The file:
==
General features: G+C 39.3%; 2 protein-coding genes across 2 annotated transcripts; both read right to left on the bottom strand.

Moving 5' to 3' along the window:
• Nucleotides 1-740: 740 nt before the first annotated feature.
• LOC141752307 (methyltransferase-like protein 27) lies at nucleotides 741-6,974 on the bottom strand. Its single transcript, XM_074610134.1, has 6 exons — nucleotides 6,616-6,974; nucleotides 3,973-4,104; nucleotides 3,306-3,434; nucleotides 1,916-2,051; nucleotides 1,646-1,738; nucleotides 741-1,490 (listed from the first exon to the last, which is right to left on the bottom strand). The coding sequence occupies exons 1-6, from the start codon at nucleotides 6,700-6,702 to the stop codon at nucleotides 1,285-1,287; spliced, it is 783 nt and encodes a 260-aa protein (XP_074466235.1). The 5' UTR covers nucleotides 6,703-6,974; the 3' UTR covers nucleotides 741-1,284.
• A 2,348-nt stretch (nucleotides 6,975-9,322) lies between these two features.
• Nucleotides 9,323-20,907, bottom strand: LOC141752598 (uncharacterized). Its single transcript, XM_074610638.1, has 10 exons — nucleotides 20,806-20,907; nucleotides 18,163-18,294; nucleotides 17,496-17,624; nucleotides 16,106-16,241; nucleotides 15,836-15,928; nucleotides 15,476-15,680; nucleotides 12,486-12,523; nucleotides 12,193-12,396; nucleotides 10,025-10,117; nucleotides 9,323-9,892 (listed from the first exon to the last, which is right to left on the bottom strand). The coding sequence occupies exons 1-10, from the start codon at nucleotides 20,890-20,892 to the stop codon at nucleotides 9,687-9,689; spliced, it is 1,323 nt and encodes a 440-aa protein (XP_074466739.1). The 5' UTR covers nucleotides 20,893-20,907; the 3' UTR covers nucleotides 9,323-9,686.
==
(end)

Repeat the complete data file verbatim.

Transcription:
General features: G+C 39.3%; 2 protein-coding genes across 2 annotated transcripts; both read right to left on the bottom strand.

Moving 5' to 3' along the window:
• Nucleotides 1-740: 740 nt before the first annotated feature.
• LOC141752307 (methyltransferase-like protein 27) lies at nucleotides 741-6,974 on the bottom strand. Its single transcript, XM_074610134.1, has 6 exons — nucleotides 6,616-6,974; nucleotides 3,973-4,104; nucleotides 3,306-3,434; nucleotides 1,916-2,051; nucleotides 1,646-1,738; nucleotides 741-1,490 (listed from the first exon to the last, which is right to left on the bottom strand). The coding sequence occupies exons 1-6, from the start codon at nucleotides 6,700-6,702 to the stop codon at nucleotides 1,285-1,287; spliced, it is 783 nt and encodes a 260-aa protein (XP_074466235.1). The 5' UTR covers nucleotides 6,703-6,974; the 3' UTR covers nucleotides 741-1,284.
• A 2,348-nt stretch (nucleotides 6,975-9,322) lies between these two features.
• Nucleotides 9,323-20,907, bottom strand: LOC141752598 (uncharacterized). Its single transcript, XM_074610638.1, has 10 exons — nucleotides 20,806-20,907; nucleotides 18,163-18,294; nucleotides 17,496-17,624; nucleotides 16,106-16,241; nucleotides 15,836-15,928; nucleotides 15,476-15,680; nucleotides 12,486-12,523; nucleotides 12,193-12,396; nucleotides 10,025-10,117; nucleotides 9,323-9,892 (listed from the first exon to the last, which is right to left on the bottom strand). The coding sequence occupies exons 1-10, from the start codon at nucleotides 20,890-20,892 to the stop codon at nucleotides 9,687-9,689; spliced, it is 1,323 nt and encodes a 440-aa protein (XP_074466739.1). The 5' UTR covers nucleotides 20,893-20,907; the 3' UTR covers nucleotides 9,323-9,686.